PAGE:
By Kari Croop,
Common Sense Media Reviewer
Common Sense Media Reviewers
Dysfunctional family dramedy has booze, drugs, and sex.
A Lot or a Little?
What you will—and won't—find in this TV show.
Despite the many issues the family deals with, there is love for each other especially among the siblings. Familial love can be complicated but it's important.
Positive Role Models
Although most of the characters act in questionable (and sometimes criminal) ways, they occasionally display admirable traits. Fiona dedicates herself to raising her siblings, sometimes at the cost of her own well-being. Carl becomes a police officer after witnessing a crime and also tries to find Frank an organ donor.
The youngest sibling, Liam, is the only Black family member among the White Gallaghers (a paternity test reveals that White-passing Frank is indeed his biological father). Liam looks up to V, their Black neighbor, who becomes a second mother to him. At first Liam is exploited by other family members, such as his father making him ask for money in the streets. The character gets more agency in later seasons. A queer Black character appears late in the series but their storyline is at the service of White characters. Several LGBTQ+ characters appear throughout but have negative traits, like recklessness and violent behavior.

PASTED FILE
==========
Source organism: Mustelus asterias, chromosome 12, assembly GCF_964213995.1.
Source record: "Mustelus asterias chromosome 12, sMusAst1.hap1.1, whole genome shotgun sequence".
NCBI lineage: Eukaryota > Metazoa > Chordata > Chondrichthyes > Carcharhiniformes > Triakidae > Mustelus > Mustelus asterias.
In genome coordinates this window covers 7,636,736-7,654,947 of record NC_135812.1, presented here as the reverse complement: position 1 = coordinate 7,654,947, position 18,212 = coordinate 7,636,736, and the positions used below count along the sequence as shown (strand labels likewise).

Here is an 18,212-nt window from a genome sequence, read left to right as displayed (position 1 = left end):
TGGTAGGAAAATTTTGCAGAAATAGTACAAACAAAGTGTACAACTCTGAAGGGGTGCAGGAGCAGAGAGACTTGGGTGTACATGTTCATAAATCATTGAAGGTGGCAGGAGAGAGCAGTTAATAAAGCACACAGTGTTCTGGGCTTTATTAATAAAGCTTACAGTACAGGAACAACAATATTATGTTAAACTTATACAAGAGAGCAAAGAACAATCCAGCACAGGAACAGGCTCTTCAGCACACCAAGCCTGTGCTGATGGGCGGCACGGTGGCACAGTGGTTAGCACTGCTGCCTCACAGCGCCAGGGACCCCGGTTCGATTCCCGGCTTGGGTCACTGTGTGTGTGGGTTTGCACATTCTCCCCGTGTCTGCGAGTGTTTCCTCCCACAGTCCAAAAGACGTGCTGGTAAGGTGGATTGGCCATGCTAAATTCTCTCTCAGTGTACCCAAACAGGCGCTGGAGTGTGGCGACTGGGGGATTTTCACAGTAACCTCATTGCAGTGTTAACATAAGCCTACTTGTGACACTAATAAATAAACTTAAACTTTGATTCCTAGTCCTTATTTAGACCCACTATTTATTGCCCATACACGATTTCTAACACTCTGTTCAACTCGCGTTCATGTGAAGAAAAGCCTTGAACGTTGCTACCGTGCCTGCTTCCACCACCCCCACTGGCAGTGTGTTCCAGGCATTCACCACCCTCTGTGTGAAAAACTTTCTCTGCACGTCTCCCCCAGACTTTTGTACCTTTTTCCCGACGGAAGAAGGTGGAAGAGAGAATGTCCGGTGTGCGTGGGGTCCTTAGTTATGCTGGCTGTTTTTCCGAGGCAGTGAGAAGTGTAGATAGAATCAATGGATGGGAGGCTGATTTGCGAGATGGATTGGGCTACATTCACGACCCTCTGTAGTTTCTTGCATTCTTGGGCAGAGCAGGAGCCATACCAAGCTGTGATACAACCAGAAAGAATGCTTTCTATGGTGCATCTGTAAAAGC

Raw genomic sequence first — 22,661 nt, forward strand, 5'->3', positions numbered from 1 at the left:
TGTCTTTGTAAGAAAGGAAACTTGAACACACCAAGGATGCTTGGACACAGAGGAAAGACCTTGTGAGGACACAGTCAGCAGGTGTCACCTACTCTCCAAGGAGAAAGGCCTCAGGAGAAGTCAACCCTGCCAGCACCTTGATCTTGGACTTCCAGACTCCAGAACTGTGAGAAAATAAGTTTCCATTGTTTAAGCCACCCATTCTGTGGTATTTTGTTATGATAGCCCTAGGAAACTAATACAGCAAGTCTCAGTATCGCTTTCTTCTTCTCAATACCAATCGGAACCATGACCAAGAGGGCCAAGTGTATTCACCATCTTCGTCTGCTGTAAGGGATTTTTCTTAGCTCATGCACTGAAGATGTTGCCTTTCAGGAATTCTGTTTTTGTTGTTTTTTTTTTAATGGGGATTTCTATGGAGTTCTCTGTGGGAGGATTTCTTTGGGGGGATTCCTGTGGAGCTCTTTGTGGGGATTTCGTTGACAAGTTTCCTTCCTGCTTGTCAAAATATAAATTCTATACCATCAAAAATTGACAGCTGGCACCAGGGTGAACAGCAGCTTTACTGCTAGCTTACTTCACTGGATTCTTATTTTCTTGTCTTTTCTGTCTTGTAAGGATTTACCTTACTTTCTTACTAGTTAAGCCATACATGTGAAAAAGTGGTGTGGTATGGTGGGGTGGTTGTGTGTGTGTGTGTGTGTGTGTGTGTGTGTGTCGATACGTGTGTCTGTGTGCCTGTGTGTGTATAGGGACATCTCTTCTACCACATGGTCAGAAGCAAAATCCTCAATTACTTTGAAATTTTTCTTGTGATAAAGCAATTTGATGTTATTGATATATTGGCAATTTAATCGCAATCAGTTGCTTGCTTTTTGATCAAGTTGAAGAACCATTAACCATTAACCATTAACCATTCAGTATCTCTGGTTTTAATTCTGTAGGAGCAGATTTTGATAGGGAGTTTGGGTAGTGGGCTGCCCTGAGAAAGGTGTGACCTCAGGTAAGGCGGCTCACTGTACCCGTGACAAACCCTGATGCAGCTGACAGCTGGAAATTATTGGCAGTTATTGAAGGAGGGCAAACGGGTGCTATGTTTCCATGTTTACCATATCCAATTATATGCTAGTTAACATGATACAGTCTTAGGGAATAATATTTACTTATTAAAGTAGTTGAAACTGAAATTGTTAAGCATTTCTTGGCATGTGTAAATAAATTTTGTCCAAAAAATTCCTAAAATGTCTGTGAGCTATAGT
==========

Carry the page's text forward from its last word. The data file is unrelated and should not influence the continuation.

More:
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Violence & Scariness
Graphic suicide and a gory scene in which someone's limbs are cut off. Other occasional acts of violence (mostly punching, but also one graphic scene in which a father gives his son a bloody nose) and some incidents involving neighborhood bullying.
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Sex, Romance & Nudity
Full-frontal male and female nudity, plus graphic depictions of sexual acts, including teens and adults engaged in intercourse, oral sex, and masturbation. Underage teen characters have sex with adults. Scenes take place at strip clubs. Main characters engage with sex workers.
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Strong language, including "f--k," "s--t," "p---y," "c--t," and "c--k," in addition to terms like "finger bang."
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Products & Purchases
Some brand names appear in passing, including Best Buy, Molson, and Oberweis Dairy.
Drinking, Drugs & Smoking
The main character has a dysfunctional relationship with alcohol and spends nights (and most mornings) passed out on the floor. His children -- some who appear to be as young as 8 or 9 -- drink beer occasionally and smoke marijuana, in addition to regular cigarettes. Characters also use cocaine and other illicit drugs. Abuse of prescription pills and pain medication.
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Parents Need to Know